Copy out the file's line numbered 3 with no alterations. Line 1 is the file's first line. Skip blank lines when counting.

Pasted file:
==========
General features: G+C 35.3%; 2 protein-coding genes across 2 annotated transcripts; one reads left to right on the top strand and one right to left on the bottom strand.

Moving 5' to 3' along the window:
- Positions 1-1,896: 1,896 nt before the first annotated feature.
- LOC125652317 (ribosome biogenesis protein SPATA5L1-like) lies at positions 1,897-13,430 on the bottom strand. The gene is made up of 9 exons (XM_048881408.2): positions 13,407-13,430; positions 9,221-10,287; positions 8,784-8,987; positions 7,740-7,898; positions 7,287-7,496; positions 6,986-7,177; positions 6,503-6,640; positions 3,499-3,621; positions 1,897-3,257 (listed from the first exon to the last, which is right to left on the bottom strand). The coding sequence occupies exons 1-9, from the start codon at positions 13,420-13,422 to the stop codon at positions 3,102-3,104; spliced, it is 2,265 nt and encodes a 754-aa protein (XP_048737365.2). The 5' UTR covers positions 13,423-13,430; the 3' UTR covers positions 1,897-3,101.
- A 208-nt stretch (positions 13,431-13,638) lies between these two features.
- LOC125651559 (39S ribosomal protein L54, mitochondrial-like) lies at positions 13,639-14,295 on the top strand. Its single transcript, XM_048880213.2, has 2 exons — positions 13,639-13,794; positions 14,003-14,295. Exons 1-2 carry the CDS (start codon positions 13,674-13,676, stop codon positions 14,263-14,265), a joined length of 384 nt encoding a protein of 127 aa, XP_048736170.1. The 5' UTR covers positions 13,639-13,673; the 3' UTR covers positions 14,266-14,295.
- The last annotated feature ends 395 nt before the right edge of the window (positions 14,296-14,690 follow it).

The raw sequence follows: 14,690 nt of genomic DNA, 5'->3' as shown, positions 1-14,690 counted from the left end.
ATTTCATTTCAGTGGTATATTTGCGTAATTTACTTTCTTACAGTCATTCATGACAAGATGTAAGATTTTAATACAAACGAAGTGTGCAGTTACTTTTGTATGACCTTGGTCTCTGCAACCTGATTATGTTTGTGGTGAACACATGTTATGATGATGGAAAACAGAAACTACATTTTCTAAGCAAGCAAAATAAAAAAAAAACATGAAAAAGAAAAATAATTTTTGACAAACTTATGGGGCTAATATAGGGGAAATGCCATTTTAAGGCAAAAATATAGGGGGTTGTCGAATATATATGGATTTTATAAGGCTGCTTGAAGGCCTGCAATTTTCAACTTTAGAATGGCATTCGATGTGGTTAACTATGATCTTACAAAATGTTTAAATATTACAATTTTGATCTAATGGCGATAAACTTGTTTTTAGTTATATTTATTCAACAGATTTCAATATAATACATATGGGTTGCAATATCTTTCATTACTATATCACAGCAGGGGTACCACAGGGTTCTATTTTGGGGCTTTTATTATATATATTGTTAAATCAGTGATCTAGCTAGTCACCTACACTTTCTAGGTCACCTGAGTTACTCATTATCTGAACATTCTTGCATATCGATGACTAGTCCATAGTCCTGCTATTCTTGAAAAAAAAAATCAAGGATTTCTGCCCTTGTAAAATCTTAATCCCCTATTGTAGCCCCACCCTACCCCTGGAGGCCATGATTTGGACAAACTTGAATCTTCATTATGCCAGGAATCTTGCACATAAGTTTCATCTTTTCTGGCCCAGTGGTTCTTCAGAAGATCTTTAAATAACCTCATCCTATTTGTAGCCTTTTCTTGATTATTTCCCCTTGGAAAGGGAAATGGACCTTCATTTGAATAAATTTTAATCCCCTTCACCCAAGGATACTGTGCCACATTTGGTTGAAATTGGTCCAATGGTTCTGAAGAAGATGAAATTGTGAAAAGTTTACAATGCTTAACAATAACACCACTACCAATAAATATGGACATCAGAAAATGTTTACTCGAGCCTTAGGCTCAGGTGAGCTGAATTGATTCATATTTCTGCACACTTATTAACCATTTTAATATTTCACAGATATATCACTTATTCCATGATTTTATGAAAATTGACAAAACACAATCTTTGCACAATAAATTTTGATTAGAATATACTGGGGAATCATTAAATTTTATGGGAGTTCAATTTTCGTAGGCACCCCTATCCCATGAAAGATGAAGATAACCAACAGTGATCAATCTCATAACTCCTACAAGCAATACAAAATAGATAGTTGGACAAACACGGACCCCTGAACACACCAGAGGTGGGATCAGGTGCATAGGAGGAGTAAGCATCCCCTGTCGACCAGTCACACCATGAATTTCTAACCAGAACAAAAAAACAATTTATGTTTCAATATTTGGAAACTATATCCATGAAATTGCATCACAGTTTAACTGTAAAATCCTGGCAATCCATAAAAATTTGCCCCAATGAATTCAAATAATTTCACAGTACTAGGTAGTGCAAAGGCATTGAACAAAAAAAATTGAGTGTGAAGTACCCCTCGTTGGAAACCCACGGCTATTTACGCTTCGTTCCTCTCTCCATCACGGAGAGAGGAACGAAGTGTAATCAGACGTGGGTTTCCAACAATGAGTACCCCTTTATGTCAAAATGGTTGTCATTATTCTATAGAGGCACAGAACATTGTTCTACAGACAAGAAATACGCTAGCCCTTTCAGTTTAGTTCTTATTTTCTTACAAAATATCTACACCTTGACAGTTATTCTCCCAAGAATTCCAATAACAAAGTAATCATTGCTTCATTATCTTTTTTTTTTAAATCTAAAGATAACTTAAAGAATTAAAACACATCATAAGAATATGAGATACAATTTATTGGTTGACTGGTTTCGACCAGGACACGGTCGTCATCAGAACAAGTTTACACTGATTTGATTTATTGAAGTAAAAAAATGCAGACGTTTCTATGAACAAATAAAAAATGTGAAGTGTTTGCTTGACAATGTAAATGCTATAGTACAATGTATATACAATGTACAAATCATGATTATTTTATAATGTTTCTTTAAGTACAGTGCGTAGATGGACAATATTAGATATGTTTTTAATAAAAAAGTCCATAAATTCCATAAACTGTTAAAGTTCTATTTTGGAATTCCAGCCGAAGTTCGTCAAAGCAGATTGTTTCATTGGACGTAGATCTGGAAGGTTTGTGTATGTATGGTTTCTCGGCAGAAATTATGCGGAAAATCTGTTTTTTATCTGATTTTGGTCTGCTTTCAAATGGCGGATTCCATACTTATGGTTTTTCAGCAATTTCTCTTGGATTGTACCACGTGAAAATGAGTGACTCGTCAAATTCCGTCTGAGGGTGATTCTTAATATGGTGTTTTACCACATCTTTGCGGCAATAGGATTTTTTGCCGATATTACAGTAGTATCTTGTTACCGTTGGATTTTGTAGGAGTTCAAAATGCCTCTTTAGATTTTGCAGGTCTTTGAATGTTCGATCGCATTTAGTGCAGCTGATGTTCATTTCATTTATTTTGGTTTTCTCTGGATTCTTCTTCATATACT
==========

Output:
- Positions 1-1,896: 1,896 nt before the first annotated feature.